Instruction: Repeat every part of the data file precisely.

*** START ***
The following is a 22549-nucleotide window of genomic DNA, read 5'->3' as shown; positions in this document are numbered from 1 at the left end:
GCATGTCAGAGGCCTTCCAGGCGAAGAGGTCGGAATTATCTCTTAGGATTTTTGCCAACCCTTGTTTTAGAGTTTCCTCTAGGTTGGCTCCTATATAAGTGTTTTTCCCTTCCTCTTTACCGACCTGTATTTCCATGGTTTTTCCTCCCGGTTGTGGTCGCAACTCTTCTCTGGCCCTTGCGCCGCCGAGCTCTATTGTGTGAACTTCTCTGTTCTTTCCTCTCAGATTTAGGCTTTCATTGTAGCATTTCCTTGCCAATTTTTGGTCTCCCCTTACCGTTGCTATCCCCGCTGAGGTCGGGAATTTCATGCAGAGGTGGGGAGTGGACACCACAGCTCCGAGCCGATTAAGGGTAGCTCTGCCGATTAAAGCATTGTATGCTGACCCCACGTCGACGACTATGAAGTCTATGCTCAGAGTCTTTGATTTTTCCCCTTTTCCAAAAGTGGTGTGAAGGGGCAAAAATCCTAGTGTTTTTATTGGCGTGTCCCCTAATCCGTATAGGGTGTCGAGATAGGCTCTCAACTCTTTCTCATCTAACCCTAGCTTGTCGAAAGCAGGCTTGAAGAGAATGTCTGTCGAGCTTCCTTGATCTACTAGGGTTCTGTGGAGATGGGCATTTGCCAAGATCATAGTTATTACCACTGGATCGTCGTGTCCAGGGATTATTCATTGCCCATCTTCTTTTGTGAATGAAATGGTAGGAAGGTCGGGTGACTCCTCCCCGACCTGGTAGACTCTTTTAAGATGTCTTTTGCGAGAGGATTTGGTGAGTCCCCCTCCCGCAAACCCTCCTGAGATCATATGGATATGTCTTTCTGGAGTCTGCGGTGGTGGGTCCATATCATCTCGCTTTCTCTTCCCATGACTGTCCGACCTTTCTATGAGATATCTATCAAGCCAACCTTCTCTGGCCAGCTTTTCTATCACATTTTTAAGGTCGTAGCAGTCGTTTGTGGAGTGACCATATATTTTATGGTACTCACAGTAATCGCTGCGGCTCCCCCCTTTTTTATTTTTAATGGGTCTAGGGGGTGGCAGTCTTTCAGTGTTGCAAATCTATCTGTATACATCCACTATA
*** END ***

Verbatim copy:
The following is a 22549-nucleotide window of genomic DNA, read 5'->3' as shown; positions in this document are numbered from 1 at the left end:
GCATGTCAGAGGCCTTCCAGGCGAAGAGGTCGGAATTATCTCTTAGGATTTTTGCCAACCCTTGTTTTAGAGTTTCCTCTAGGTTGGCTCCTATATAAGTGTTTTTCCCTTCCTCTTTACCGACCTGTATTTCCATGGTTTTTCCTCCCGGTTGTGGTCGCAACTCTTCTCTGGCCCTTGCGCCGCCGAGCTCTATTGTGTGAACTTCTCTGTTCTTTCCTCTCAGATTTAGGCTTTCATTGTAGCATTTCCTTGCCAATTTTTGGTCTCCCCTTACCGTTGCTATCCCCGCTGAGGTCGGGAATTTCATGCAGAGGTGGGGAGTGGACACCACAGCTCCGAGCCGATTAAGGGTAGCTCTGCCGATTAAAGCATTGTATGCTGACCCCACGTCGACGACTATGAAGTCTATGCTCAGAGTCTTTGATTTTTCCCCTTTTCCAAAAGTGGTGTGAAGGGGCAAAAATCCTAGTGTTTTTATTGGCGTGTCCCCTAATCCGTATAGGGTGTCGAGATAGGCTCTCAACTCTTTCTCATCTAACCCTAGCTTGTCGAAAGCAGGCTTGAAGAGAATGTCTGTCGAGCTTCCTTGATCTACTAGGGTTCTGTGGAGATGGGCATTTGCCAAGATCATAGTTATTACCACTGGATCGTCGTGTCCAGGGATTATTCATTGCCCATCTTCTTTTGTGAATGAAATGGTAGGAAGGTCGGGTGACTCCTCCCCGACCTGGTAGACTCTTTTAAGATGTCTTTTGCGAGAGGATTTGGTGAGTCCCCCTCCCGCAAACCCTCCTGAGATCATATGGATATGTCTTTCTGGAGTCTGCGGTGGTGGGTCCATATCATCTCGCTTTCTCTTCCCATGACTGTCCGACCTTTCTATGAGATATCTATCAAGCCAACCTTCTCTGGCCAGCTTTTCTATCACATTTTTAAGGTCGTAGCAGTCGTTTGTGGAGTGACCATATATTTTATGGTACTCACAGTAATCGCTGCGGCTCCCCCCTTTTTTATTTTTAATGGGTCTAGGGGGTGGCAGTCTTTCAGTGTTGCAAATCTATCTGTATACATCCACTATA